A midget cell is one type of retinal ganglion cell (RGC). Midget cells originate in the ganglion cell layer of the retina, and project to the parvocellular layers of the lateral geniculate nucleus (LGN). The axons of midget cells travel through the optic nerve and optic tract, ultimately synapsing with parvocellular cells in the LGN. These cells are known as midget retinal ganglion cells due to the small sizes of their dendritic trees and cell bodies. About 80% of RGCs are midget cells. They receive inputs from relatively few rods and cones. In many cases, they are connected to midget bipolar cells, which are linked to one cone each.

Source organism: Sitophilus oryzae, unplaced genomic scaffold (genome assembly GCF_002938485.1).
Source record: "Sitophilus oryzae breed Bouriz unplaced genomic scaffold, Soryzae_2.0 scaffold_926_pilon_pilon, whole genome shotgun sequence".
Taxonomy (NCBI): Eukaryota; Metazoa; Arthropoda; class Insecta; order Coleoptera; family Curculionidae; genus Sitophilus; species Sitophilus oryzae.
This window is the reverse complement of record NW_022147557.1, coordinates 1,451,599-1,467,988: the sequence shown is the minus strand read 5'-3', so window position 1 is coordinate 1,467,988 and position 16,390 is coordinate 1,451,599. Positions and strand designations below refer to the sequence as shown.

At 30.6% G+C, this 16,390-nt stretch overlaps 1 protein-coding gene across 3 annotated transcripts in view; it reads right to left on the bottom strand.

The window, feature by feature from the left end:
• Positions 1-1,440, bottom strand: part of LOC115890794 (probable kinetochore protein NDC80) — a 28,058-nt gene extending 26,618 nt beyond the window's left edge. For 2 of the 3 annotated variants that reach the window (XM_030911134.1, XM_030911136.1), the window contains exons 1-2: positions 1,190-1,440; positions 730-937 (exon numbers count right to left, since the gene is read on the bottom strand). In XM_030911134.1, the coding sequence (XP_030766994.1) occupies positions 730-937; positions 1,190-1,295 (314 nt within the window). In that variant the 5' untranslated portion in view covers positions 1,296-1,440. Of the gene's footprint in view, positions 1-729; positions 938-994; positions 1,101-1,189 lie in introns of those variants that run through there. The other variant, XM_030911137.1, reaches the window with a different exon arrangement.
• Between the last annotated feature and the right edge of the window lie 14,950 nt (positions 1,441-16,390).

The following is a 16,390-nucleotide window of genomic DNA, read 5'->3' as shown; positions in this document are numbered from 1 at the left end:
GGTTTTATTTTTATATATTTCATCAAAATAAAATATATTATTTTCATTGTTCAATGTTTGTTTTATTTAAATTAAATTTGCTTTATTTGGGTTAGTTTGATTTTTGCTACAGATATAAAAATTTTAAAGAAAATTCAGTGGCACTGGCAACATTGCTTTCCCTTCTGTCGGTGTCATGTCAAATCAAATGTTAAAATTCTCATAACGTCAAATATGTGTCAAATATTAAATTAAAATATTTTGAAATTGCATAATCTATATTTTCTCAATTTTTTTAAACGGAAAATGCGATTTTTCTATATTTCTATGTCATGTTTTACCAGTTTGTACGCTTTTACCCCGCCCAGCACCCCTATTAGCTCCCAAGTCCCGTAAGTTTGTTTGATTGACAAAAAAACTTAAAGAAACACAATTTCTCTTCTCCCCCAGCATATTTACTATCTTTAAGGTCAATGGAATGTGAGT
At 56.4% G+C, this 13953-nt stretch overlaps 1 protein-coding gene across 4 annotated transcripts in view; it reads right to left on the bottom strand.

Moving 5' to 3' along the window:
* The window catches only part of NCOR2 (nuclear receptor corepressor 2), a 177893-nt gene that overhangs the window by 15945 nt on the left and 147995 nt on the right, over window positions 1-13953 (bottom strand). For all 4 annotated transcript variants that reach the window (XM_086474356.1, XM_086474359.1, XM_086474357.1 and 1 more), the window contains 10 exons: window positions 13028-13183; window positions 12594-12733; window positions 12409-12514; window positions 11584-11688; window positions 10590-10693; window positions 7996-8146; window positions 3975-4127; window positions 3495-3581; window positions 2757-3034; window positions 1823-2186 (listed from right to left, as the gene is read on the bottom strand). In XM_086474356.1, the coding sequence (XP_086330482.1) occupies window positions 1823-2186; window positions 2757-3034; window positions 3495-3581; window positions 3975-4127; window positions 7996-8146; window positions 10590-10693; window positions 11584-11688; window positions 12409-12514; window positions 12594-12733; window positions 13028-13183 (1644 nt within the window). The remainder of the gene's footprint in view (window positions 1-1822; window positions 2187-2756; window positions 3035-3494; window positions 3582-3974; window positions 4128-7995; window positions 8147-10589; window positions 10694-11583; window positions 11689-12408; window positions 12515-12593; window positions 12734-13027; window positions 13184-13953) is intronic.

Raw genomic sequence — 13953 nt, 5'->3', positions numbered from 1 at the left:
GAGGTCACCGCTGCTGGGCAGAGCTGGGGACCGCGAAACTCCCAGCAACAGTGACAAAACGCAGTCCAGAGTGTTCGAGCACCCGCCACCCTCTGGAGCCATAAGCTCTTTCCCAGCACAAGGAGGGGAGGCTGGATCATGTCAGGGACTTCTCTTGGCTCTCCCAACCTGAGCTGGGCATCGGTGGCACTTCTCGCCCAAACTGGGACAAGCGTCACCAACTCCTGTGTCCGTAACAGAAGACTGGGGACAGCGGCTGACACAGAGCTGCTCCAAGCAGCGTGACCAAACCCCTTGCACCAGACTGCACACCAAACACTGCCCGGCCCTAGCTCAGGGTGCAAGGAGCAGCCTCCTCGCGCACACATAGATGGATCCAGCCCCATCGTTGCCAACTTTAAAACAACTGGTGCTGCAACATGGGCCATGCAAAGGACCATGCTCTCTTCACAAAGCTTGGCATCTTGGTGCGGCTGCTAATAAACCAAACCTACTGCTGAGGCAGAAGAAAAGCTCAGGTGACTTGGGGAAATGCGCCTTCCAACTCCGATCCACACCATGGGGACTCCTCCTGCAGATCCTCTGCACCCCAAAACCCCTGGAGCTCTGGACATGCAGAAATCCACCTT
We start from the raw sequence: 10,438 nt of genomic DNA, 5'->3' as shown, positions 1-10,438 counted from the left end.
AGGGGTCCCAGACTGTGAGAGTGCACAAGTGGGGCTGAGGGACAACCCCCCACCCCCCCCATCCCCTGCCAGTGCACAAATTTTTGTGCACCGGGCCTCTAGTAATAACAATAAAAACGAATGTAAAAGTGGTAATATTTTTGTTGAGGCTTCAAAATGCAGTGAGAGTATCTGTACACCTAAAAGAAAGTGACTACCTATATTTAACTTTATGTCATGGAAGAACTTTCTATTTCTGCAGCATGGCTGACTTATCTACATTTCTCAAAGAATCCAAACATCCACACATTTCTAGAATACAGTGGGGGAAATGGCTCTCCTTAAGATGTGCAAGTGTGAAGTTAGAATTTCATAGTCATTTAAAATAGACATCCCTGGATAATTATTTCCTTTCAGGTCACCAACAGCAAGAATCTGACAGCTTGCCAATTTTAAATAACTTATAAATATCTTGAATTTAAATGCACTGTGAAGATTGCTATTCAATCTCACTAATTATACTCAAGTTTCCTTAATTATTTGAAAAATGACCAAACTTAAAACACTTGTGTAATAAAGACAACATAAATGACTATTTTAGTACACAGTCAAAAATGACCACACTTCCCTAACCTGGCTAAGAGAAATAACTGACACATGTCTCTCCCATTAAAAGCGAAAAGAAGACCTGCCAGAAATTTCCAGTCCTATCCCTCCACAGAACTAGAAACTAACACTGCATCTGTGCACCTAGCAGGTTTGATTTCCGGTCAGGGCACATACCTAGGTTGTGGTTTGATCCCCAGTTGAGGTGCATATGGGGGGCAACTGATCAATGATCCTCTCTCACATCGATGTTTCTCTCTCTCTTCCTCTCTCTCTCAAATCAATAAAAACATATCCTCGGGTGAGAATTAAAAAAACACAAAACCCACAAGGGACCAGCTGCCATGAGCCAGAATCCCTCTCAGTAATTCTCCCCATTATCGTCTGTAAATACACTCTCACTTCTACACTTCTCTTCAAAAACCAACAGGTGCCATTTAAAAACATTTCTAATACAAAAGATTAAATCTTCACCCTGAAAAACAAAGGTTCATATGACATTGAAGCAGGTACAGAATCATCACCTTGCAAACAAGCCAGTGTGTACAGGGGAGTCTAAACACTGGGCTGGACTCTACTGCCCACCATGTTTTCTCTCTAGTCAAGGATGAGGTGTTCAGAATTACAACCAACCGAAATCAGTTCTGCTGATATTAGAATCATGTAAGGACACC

|Part of||Retina of eye|
[edit on Wikidata]
These neurons show roughly circular receptive fields with antagonistic center and surround; this property is known as spatial opponency and these neurons are typically divided into ON- or OFF-center, depending on whether they are excited or inhibited by photons falling on the center of their receptive fields. Most of these cells are chromatically opponent, meaning that long- and medium-wavelength visible light (commonly approximated to red and green, respectively) exert opposing effects on the center and the surround. For instance, a chromatically opponent L-ON midget cell would be excited (and more likely to spike action potentials) if light of long wavelength falls on the cone or cones in the center of its receptive field but would be inhibited by medium-wavelength light falling on the surround of its receptive field. However, not all midget cells are chromatically opponent.